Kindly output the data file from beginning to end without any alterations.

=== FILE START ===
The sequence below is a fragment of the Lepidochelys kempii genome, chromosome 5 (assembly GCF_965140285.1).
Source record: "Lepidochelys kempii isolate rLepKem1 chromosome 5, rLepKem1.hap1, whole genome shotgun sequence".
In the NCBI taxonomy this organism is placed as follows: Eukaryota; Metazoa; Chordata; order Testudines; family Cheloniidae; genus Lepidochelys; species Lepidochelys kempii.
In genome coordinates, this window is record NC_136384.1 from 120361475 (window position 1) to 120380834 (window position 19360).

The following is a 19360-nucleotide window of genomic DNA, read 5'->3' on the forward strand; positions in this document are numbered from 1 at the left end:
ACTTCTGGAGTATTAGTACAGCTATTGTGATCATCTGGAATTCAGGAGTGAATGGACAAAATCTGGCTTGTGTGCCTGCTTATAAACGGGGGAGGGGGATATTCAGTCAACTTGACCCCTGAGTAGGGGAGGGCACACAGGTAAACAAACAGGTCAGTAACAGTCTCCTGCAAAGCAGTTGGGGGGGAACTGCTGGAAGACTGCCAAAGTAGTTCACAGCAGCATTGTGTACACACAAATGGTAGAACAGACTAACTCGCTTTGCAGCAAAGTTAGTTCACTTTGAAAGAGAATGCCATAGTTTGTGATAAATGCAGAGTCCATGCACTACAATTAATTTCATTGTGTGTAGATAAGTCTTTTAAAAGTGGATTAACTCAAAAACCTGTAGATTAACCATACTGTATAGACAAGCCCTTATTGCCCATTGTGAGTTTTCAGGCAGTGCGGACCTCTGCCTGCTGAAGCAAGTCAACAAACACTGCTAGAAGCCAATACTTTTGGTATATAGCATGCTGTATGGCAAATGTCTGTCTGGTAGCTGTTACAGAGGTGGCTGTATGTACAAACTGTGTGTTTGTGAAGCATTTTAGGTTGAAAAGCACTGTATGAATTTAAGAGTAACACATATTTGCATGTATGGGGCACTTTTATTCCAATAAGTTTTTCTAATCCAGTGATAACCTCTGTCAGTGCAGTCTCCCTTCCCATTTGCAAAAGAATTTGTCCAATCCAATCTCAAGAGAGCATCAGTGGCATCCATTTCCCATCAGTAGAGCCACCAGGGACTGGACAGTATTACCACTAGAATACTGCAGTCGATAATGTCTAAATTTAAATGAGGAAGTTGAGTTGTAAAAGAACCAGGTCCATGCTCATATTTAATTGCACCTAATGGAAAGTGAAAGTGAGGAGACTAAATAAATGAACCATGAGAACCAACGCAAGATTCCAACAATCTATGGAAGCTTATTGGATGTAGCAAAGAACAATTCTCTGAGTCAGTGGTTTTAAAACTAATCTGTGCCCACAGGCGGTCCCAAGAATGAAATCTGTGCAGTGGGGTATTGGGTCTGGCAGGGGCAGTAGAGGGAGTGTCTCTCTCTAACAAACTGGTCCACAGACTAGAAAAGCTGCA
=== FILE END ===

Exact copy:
The sequence below is a fragment of the Lepidochelys kempii genome, chromosome 5 (assembly GCF_965140285.1).
Source record: "Lepidochelys kempii isolate rLepKem1 chromosome 5, rLepKem1.hap1, whole genome shotgun sequence".
In the NCBI taxonomy this organism is placed as follows: Eukaryota; Metazoa; Chordata; order Testudines; family Cheloniidae; genus Lepidochelys; species Lepidochelys kempii.
In genome coordinates, this window is record NC_136384.1 from 120361475 (window position 1) to 120380834 (window position 19360).

The following is a 19360-nucleotide window of genomic DNA, read 5'->3' on the forward strand; positions in this document are numbered from 1 at the left end:
ACTTCTGGAGTATTAGTACAGCTATTGTGATCATCTGGAATTCAGGAGTGAATGGACAAAATCTGGCTTGTGTGCCTGCTTATAAACGGGGGAGGGGGATATTCAGTCAACTTGACCCCTGAGTAGGGGAGGGCACACAGGTAAACAAACAGGTCAGTAACAGTCTCCTGCAAAGCAGTTGGGGGGGAACTGCTGGAAGACTGCCAAAGTAGTTCACAGCAGCATTGTGTACACACAAATGGTAGAACAGACTAACTCGCTTTGCAGCAAAGTTAGTTCACTTTGAAAGAGAATGCCATAGTTTGTGATAAATGCAGAGTCCATGCACTACAATTAATTTCATTGTGTGTAGATAAGTCTTTTAAAAGTGGATTAACTCAAAAACCTGTAGATTAACCATACTGTATAGACAAGCCCTTATTGCCCATTGTGAGTTTTCAGGCAGTGCGGACCTCTGCCTGCTGAAGCAAGTCAACAAACACTGCTAGAAGCCAATACTTTTGGTATATAGCATGCTGTATGGCAAATGTCTGTCTGGTAGCTGTTACAGAGGTGGCTGTATGTACAAACTGTGTGTTTGTGAAGCATTTTAGGTTGAAAAGCACTGTATGAATTTAAGAGTAACACATATTTGCATGTATGGGGCACTTTTATTCCAATAAGTTTTTCTAATCCAGTGATAACCTCTGTCAGTGCAGTCTCCCTTCCCATTTGCAAAAGAATTTGTCCAATCCAATCTCAAGAGAGCATCAGTGGCATCCATTTCCCATCAGTAGAGCCACCAGGGACTGGACAGTATTACCACTAGAATACTGCAGTCGATAATGTCTAAATTTAAATGAGGAAGTTGAGTTGTAAAAGAACCAGGTCCATGCTCATATTTAATTGCACCTAATGGAAAGTGAAAGTGAGGAGACTAAATAAATGAACCATGAGAACCAACGCAAGATTCCAACAATCTATGGAAGCTTATTGGATGTAGCAAAGAACAATTCTCTGAGTCAGTGGTTTTAAAACTAATCTGTGCCCACAGGCGGTCCCAAGAATGAAATCTGTGCAGTGGGGTATTGGGTCTGGCAGGGGCAGTAGAGGGAGTGTCTCTCTCTAACAAACTGGTCCACAGACTAGAAAAGCTGCA